Workers' Comp In-Cites
Welcome to the latest edition of Schaff & Young's Workers' Comp In-Cites. Designed to provide our clients with practical insight, Workers' Comp In-Cites outlines recent developments in Pennsylvania workers' compensation law and explains how those decisions impact our clients and their cases. Barbara Young, Michael Schaff and the other attorneys at Schaff & Young, P.C. are always available to discuss these cases – or any other questions or concerns you might have. Just give us a call at (215) 988-0090 or send an email to info@schaffyoung.com. We look forward to hearing from you.


Judges Can Reject Credible Testimony If It Doesn’t Establish Causation

A Workers’ Compensation Judge may reject a medical expert’s testimony for failure to credibly establish causation even if the Judge concludes that the opinions themselves are credible. That is the Commonwealth Court’ ruling in Campbell v. Workers’ Compensation Appeal Board (Pittsburgh Post Gazette).


September 2008 Edition
Volume II
Number 9
www.schaffyoung.com


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Violations of the Law are Felonies and Misdemeanors, Not Summary Convictions

Minor violations of the, such as traffic violations, are not a sufficient basis to deny benefits because of a violation of the law. In Bayada Nurses v. Workers’ Compensation Appeal Board (Gallagher), the Commonwealth Court ruled that a “violation of the law” has been interpreted to mean the commission of a felony or misdemeanor. Although a summary offense may constitute a violation of the law when it is a necessary element of a felony or misdemeanor conviction, where a Claimant was cited for several summary offenses, the evidence did not establish a “violation of law” under Section 301(a) of the Act.


Traveling Employees Can Work For More Than One Employer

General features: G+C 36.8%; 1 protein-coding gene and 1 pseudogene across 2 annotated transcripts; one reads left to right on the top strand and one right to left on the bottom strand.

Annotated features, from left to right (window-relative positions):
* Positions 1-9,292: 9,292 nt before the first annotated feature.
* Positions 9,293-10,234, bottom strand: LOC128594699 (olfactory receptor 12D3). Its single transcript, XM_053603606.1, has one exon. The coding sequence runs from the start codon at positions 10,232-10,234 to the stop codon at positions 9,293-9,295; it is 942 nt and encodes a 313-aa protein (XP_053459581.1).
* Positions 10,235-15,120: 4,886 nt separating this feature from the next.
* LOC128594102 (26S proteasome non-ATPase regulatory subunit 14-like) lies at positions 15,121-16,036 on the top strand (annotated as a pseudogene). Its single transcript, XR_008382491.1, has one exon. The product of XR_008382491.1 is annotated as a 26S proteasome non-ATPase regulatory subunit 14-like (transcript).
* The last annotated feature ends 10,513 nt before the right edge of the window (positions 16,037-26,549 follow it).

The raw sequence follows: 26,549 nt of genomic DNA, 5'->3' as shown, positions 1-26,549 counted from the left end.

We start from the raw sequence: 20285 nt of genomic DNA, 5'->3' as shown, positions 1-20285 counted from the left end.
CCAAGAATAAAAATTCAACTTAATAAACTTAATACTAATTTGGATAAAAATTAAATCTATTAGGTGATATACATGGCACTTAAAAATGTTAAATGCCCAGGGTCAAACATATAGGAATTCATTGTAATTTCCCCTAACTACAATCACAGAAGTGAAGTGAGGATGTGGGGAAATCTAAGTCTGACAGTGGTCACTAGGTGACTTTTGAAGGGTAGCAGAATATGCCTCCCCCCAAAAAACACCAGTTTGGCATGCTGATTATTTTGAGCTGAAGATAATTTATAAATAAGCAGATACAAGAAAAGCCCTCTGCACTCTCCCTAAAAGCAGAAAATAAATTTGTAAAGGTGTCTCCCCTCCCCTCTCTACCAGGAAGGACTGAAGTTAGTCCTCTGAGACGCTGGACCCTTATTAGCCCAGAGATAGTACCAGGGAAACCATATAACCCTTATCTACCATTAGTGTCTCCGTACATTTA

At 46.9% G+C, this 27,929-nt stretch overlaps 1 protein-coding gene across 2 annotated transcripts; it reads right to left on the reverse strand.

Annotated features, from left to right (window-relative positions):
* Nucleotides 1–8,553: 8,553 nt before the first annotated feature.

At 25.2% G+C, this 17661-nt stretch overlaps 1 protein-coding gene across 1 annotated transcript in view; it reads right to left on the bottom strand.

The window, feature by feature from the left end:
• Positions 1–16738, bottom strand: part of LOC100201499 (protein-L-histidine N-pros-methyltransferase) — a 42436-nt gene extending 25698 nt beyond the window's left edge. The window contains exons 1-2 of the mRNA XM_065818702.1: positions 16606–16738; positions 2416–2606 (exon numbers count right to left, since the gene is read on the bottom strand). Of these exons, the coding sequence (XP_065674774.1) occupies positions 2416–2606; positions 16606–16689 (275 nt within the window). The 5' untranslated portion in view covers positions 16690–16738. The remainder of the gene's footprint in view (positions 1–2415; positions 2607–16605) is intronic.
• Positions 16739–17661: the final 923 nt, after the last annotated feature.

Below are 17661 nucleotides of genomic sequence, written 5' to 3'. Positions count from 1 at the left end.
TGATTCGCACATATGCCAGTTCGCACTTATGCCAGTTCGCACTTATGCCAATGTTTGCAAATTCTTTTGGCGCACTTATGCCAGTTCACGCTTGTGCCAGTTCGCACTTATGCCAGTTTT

Ruling on an issue of first impression, the Commonwealth Court has ruled in Jamison v. Workers’ Compensation Appeal Board (Gallagher Home Health Services), that a claimant need not work for a single employer in order to be considered a traveling employee. The inquiry should instead focus on what the claimant was doing at the time of the injury.


On a Termination, There Must Be a Change in Claimant’s Condition

In order to terminate a Claimant’s benefits, a WCJ must consider whether Claimant’s physical condition has changed materially since the date of the most recent prior decision. In this case, the Court remanded the case in order for the (second or subsequent) WCJ to make a factual finding whether claimant’s condition had changed after the date of the first (or most recent prior) decision by a WCJ. That is the Commonwealth Court’s ruling in Prebish v. Workers’ Compensation Appeal Board (DPW/Western Center).


MMI Needed For an IRE

In another case of first impression, Combine v. Workers’ Compensation Appeal Board (National Fuel Gas Distribution Corp.), the Commonwealth Court has ruled that Section 306(a2) of the Workers’ Compensation Act requires a determination of maximum medical improvement (MMI) prior to calculating a claimant’s impairment rating.


Hearing Loss – The Claimant Must “Know”

Surmise or a guess will not do it. In Crompton Corp. v. Workers’ Compensation Appeal Board (King), the Commonwealth Court confirmed that a Claimant may not be charged with the knowledge of a compensable hearing loss unless and until he or she is so informed by a health care provider that there is a work-related hearing loss.


 


Pennsylvania Supreme Court News

The Pennsylvania Supreme Court has agreed to rule upon the following issues:

• Whether a tort action filed by an employee against his employer is barred by the Workers’ Compensation Act’s exclusivity provision where the alleged work-related injury is not compensable under the Workers’ Compensation Act since it was not discovered until more than three hundred weeks after the employee’s last occupational exposure.

(Pennsylvania Electric Co. v. Dodson)

• Did the Commonwealth Court commit an error of law in:

  1. Determining that a worker’s failure to report to an offered job because of her incarceration was an act of “bad faith,” which would then relieve the employer of the burden of showing job availability following any period of subsequent total disability experienced by the claimant?
  2. Holding that the injured worker was barred by collateral estoppel from arguing that the employer was, once again, required to show job availability following a period of total disability?

(Muretic v. Workers’ Compensation Appeal Board (Department of Labor and Industry)).